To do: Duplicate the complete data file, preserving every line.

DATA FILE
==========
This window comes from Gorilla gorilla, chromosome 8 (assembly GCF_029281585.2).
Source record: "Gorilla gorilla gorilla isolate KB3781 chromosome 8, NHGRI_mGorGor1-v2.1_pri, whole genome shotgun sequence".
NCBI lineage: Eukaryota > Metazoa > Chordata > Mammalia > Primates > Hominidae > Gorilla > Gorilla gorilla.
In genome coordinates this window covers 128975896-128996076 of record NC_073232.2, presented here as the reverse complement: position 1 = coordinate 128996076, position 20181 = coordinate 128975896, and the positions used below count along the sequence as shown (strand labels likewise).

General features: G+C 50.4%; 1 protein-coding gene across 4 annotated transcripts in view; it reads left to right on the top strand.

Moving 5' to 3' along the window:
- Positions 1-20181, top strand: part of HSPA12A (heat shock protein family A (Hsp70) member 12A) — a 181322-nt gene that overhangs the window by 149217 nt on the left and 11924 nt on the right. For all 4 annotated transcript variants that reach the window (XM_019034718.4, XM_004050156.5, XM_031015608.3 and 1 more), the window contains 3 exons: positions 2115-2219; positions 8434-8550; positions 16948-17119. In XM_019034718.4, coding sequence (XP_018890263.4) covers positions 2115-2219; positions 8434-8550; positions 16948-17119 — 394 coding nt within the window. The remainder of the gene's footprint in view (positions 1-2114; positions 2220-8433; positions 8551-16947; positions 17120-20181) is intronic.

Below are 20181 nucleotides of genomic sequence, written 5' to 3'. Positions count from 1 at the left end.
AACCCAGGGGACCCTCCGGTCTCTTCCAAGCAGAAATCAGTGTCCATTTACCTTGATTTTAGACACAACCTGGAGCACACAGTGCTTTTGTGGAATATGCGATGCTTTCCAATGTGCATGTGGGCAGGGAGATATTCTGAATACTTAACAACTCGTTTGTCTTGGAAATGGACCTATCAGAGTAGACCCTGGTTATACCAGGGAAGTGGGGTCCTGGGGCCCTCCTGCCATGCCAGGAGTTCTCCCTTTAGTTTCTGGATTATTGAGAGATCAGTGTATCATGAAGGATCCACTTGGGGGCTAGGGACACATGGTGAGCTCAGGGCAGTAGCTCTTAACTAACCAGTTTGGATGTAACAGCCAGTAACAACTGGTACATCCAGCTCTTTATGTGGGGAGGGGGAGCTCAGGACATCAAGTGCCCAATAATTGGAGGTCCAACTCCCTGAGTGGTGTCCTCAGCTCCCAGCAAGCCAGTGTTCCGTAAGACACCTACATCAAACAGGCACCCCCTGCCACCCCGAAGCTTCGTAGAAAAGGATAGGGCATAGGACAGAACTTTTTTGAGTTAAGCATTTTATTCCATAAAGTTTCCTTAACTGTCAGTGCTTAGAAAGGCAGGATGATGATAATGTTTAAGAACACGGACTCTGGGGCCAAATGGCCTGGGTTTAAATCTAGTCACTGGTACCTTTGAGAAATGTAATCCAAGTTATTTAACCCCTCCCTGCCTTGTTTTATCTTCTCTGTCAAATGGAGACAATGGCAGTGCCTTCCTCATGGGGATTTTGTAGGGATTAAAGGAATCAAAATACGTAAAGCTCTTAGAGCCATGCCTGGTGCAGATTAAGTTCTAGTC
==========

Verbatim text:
This window comes from Gorilla gorilla, chromosome 8 (assembly GCF_029281585.2).
Source record: "Gorilla gorilla gorilla isolate KB3781 chromosome 8, NHGRI_mGorGor1-v2.1_pri, whole genome shotgun sequence".
NCBI lineage: Eukaryota > Metazoa > Chordata > Mammalia > Primates > Hominidae > Gorilla > Gorilla gorilla.
In genome coordinates this window covers 128975896-128996076 of record NC_073232.2, presented here as the reverse complement: position 1 = coordinate 128996076, position 20181 = coordinate 128975896, and the positions used below count along the sequence as shown (strand labels likewise).

General features: G+C 50.4%; 1 protein-coding gene across 4 annotated transcripts in view; it reads left to right on the top strand.

Moving 5' to 3' along the window:
- Positions 1-20181, top strand: part of HSPA12A (heat shock protein family A (Hsp70) member 12A) — a 181322-nt gene that overhangs the window by 149217 nt on the left and 11924 nt on the right. For all 4 annotated transcript variants that reach the window (XM_019034718.4, XM_004050156.5, XM_031015608.3 and 1 more), the window contains 3 exons: positions 2115-2219; positions 8434-8550; positions 16948-17119. In XM_019034718.4, coding sequence (XP_018890263.4) covers positions 2115-2219; positions 8434-8550; positions 16948-17119 — 394 coding nt within the window. The remainder of the gene's footprint in view (positions 1-2114; positions 2220-8433; positions 8551-16947; positions 17120-20181) is intronic.

Below are 20181 nucleotides of genomic sequence, written 5' to 3'. Positions count from 1 at the left end.
AACCCAGGGGACCCTCCGGTCTCTTCCAAGCAGAAATCAGTGTCCATTTACCTTGATTTTAGACACAACCTGGAGCACACAGTGCTTTTGTGGAATATGCGATGCTTTCCAATGTGCATGTGGGCAGGGAGATATTCTGAATACTTAACAACTCGTTTGTCTTGGAAATGGACCTATCAGAGTAGACCCTGGTTATACCAGGGAAGTGGGGTCCTGGGGCCCTCCTGCCATGCCAGGAGTTCTCCCTTTAGTTTCTGGATTATTGAGAGATCAGTGTATCATGAAGGATCCACTTGGGGGCTAGGGACACATGGTGAGCTCAGGGCAGTAGCTCTTAACTAACCAGTTTGGATGTAACAGCCAGTAACAACTGGTACATCCAGCTCTTTATGTGGGGAGGGGGAGCTCAGGACATCAAGTGCCCAATAATTGGAGGTCCAACTCCCTGAGTGGTGTCCTCAGCTCCCAGCAAGCCAGTGTTCCGTAAGACACCTACATCAAACAGGCACCCCCTGCCACCCCGAAGCTTCGTAGAAAAGGATAGGGCATAGGACAGAACTTTTTTGAGTTAAGCATTTTATTCCATAAAGTTTCCTTAACTGTCAGTGCTTAGAAAGGCAGGATGATGATAATGTTTAAGAACACGGACTCTGGGGCCAAATGGCCTGGGTTTAAATCTAGTCACTGGTACCTTTGAGAAATGTAATCCAAGTTATTTAACCCCTCCCTGCCTTGTTTTATCTTCTCTGTCAAATGGAGACAATGGCAGTGCCTTCCTCATGGGGATTTTGTAGGGATTAAAGGAATCAAAATACGTAAAGCTCTTAGAGCCATGCCTGGTGCAGATTAAGTTCTAGTC